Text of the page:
These deals also made room for top shortstop prospect Amed Rosario (#2 in baseball) and top first base prospect Dominic Smith (#41 in baseball) to be called up. The two will likely be up for the rest of the season in hopes of having them ready for full time duty next season.
Though the Mets may technically be sellers, but they’ve definitely shown that they plan to contend again next year, and will write this season off to injuries and just an off year.
The Yankees made the most noise out of any team nearing the deadline, as they pulled off four trades — three of which make an immediate impact to the active roster, and in a good way.
The Bombers got the ball rolling by receiving David Robertson, Tommy Kahnle, and Todd Frazier from the White Sox. In return, Blake Rutherford, Tyler Clippard, Ian Clarkin, and Tito Polo. The centerpiece that the ChiSox got is Rutherford, a center fielder that many in the Yankees organization felt could be the next Paul O’Neill. However, with the rise of Aaron Judge, Clint Frazier, and Aaron Hicks, other prospects like Dustin Fowler and Estevan Florial, and a potential Bryce Harper run, Rutherford was no longer needed. Clippard might very well be the worst pitcher in baseball, so the fact that the Yankees got anything more than a bag of chips for him is a win. Clarkin and Polo are also decent prospects, but not within the Yankees top 30, so they could be made expendable. In Frazier they got their new third baseman, and Robertson and Kahnle are here for the long run to fix a badly broken bullpen.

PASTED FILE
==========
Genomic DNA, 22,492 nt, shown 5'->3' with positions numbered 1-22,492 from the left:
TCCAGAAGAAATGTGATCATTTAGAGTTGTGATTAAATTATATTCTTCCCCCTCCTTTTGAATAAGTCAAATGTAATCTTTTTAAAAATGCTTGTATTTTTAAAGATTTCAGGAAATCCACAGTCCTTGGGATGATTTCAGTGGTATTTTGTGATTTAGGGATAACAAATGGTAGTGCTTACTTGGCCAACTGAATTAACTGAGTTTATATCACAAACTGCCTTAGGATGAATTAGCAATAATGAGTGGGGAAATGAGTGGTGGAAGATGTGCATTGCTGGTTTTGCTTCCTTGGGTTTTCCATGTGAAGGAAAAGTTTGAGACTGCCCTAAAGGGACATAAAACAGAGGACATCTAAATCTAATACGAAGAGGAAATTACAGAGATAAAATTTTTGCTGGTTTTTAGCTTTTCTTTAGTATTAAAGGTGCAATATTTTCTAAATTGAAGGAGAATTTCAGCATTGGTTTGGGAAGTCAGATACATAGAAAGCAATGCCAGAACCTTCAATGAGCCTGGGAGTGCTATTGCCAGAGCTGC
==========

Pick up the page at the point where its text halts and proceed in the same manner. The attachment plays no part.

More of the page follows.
The Yankees then went out and got Jaime Garcia from the Twins for arms Zack Littell and Dietrich Enns. Littel and Enns could pan out, but were never thought of as long-term options for the Yanks. In Garcia, the Yankees get a dependable arm to shore up the back half of the rotation.
The Yankees also made a money trade with Baltimore, trading Yefry Ramirez to Baltimore for $1.5M in international signing money. Ramirez went 10-3 with a 3.41 ERA and was named an Eastern League All-Star for the Trenton Thunder, but it gave the Yankees some much-needed international money, and it cleared a 40-man roster spot for…
The cherry on top of the Yankees’ trade sundae, Sonny Gray.
Gray was acquired an hour before the deadline ended for Dustin Fowler, Jorge Mateo, and James Kaprelian. All three of these prospects have high ceilings but are damaged goods. Fowler and Kaprelian are injury liabilities, and Mateo has some character flaws. That being said, they’re all talented, and the fact that the Yankees had to give all three of them up for Gray speaks wonders for the kind of pitcher Gray is. It wasn’t too long ago he finished third in Cy Young voting. When he’s healthy, he’s dynamite, and has experience pitching in a big playoff game.
So there you have it, all of the trades that went down for our teams. The Yankees are the most polarizing options here, but the Sox and Mets may have made the smartest moves. Will any of them lead to a ring? Only time will tell…